The Treasury Board’s deputy CIO was quick to quash fears of massive job cuts and private sector outsourcing due to a shared approach to government services on Thursday.
The federal government revealed in its 2005 budget report
that it was planning to centralize job functions within government in the areas of administration, technology, finance and HR. A Shared Services organization would house these functions in a single group and farm them out to various government departments as needed. The plan could save the government billions of dollars annually.
The assumption was that such a plan could have a catastrophic effect on staffing levels throughout government, and the Globe and Mail reported in its Wednesday edition that a minimum of 41,000 jobs could be axed once the plan has been implemented.
That number reflects the people who would be affected by a shared approach, said deputy CIO Jim Alexander, but there is no expectation that they would be laid off.
“In fact, we’ve been quite clear to say there are no layoffs anticipated,” said Alexander. “You still need desktop services, you still need someone supporting your PC, someone paying bills, someone ordering stuff . . . all of those (jobs) are going to be in the future. Those are all part of the 41,000 now and they’re all going to be needed in the future.”
But the government hasn’t been clear in communicating potential change stemming from shared services, according to one IT worker. “We don’t understand the full effects,” said Grace Chychul, who works with Social Development Canada and is the grievance officer for the CS Group.
There are concerns not only of job loss but the general quality of service delivery, she said. Government departments and ministries have their own approaches to IT which may be resistant to a centralized approach, she said.
“Each department has specialized software and over time you become a specialist in that software, in understanding problems and correcting them quickly,” she said. “You won’t have maybe the same ability to do that if you’re bouncing between several different departments.”
It is possible that some departments would be better served by keeping their IT in-house, said Alexander. “There may be some of the organizations that may have special requirements – like security requirements or uptime requirements or regional presence – that might make them unique and might make it just as cost effective for them to provide that service themselves,” he said.
But, he added, at the moment there is no reason to believe that any department will be excluded from the shared services initiate.
A shared services approach has been used by several provincial governments, including Ontario, British Columbia and Alberta. In a lot of ways, it’s an approach that makes organizational and fiscal sense, said Howard Grant, president of Ottawa-based Partnering and Procurement Inc. and an expert in government contracts.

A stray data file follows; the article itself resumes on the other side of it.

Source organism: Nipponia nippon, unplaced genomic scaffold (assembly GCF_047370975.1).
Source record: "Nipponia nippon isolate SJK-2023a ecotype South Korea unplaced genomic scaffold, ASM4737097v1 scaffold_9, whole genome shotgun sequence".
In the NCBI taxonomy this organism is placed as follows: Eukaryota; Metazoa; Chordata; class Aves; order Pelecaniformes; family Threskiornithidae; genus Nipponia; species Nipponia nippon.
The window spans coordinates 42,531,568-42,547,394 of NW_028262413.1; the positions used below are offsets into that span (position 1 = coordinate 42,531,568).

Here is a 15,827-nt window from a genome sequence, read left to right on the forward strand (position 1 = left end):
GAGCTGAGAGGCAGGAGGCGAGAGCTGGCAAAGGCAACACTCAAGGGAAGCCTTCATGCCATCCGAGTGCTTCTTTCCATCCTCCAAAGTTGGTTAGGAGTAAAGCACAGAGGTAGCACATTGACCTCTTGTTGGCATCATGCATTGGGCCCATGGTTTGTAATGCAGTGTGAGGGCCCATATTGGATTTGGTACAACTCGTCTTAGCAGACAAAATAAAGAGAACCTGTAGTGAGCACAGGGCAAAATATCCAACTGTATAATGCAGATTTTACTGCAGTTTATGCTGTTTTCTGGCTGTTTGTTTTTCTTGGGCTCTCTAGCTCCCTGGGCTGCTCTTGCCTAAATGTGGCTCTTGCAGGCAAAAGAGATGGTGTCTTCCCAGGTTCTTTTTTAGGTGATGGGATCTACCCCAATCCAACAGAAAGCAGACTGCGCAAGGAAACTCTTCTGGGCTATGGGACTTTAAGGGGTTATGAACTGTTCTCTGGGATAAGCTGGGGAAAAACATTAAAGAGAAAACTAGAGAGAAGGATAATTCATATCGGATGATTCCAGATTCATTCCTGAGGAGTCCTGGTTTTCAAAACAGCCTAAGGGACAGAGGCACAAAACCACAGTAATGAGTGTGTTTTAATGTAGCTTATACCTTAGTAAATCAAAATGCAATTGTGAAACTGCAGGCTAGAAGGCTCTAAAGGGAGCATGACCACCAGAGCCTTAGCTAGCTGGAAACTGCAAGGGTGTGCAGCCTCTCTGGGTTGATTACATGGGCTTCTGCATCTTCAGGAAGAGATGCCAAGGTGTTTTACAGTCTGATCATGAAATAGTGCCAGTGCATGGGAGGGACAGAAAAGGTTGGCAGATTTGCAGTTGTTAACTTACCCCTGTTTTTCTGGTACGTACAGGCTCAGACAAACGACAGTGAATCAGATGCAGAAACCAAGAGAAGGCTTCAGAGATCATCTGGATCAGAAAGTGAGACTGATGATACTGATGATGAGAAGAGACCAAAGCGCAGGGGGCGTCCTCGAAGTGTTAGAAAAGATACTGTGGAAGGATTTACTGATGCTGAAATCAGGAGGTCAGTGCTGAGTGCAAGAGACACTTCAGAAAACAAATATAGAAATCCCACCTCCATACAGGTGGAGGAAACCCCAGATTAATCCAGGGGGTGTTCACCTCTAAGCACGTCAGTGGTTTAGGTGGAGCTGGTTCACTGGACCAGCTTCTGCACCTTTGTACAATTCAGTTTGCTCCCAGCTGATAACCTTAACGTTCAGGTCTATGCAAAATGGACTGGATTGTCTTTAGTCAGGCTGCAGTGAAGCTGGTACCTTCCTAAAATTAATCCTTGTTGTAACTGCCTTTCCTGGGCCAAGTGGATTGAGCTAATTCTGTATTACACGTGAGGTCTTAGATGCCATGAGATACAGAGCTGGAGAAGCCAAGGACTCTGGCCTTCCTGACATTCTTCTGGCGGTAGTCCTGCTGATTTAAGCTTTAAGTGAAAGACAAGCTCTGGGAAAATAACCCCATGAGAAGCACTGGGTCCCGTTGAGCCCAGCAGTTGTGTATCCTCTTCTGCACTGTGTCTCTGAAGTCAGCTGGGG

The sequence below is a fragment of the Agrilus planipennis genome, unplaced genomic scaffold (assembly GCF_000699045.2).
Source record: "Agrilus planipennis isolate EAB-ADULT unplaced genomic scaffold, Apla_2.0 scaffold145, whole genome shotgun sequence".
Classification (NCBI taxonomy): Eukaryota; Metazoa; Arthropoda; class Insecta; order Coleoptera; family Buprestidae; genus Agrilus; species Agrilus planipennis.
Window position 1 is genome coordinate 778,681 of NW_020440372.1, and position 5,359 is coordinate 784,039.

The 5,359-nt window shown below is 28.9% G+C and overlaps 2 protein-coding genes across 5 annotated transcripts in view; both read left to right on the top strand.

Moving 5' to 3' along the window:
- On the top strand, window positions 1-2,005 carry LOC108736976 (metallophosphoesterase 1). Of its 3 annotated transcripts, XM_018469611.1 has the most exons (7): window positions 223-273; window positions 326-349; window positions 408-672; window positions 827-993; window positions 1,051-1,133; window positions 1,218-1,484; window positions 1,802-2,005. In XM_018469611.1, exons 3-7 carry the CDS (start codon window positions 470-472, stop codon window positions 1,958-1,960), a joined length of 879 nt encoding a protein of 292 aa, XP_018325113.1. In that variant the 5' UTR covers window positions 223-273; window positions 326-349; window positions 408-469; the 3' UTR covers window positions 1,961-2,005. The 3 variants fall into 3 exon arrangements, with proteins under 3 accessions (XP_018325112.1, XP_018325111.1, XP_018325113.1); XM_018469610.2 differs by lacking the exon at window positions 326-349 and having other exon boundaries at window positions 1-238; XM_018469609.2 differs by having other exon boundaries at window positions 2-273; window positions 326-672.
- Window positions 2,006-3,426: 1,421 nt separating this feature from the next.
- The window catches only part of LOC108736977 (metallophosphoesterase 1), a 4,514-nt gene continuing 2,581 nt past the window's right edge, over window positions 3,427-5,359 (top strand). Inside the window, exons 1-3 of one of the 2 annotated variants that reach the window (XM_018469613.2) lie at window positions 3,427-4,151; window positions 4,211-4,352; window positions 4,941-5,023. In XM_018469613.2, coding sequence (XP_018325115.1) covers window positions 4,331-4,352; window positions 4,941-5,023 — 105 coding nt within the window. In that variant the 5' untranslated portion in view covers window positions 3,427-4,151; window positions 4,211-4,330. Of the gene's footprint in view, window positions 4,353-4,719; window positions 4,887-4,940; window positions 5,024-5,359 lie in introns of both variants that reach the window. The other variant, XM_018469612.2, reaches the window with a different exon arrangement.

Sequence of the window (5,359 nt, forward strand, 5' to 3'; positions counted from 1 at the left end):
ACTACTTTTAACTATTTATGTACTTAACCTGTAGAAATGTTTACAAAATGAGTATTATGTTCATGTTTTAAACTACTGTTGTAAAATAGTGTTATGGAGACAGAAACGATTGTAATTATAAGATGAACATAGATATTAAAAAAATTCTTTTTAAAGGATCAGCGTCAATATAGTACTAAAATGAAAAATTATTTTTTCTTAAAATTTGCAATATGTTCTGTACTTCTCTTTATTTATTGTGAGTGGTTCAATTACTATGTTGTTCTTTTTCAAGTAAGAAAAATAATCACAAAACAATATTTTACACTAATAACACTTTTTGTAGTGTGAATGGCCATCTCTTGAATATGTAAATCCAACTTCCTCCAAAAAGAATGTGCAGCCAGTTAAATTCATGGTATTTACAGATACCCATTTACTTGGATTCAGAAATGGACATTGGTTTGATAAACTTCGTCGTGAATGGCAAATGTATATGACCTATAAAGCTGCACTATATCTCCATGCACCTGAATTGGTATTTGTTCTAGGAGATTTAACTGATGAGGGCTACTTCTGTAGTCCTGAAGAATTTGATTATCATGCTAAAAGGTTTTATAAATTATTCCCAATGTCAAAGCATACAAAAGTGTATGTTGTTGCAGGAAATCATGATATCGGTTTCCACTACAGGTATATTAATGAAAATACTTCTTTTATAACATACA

By collapsing multiple systems across government into one shared services department, the government can enjoy economies of scale, he said. “The natural evolution of that is, ‘Now we’ve got our act together, are there even more ways we can be more efficient?’”
There may be opportunities to outsource functions to the private sector, he said, which would free up government to focus on policy issues and create more interesting work opportunities for government IT workers.
HR, payroll and pension management could all be outsourced, he said. “It’s hard to believe that government should actually be in any of those businesses,” said Grant, “because the private sector, in a lot of cases, has a better approach.”
There is no plan to outsource any of these functions on a broad basis, said Alexander. There may be opportunities for private sector involvement, but they would reflect the federal government’s current attitude towards outsourcing. Of the roughly $5 billion the government spends on IT, 20 per cent is directed towards private sector contracts and consulting work, including help desk functions and data centre management.
“We would assume there would still be that sort of mix there,” said Alexander. “The shared service organization over time would be looking at how to provide the best value for money.”
Chychul said she’s concerned that a centralized service approach to IT may breed a more relaxed attitude to the work and “there may not be the same ownership of the problems (in IT) and that will definitely affect the overall public.” But, she said, “if the government decides to do this, there’s nothing we can do to stop it. Let’s face it . . . they have all the playing cards.”
Editorial: Shareware the government way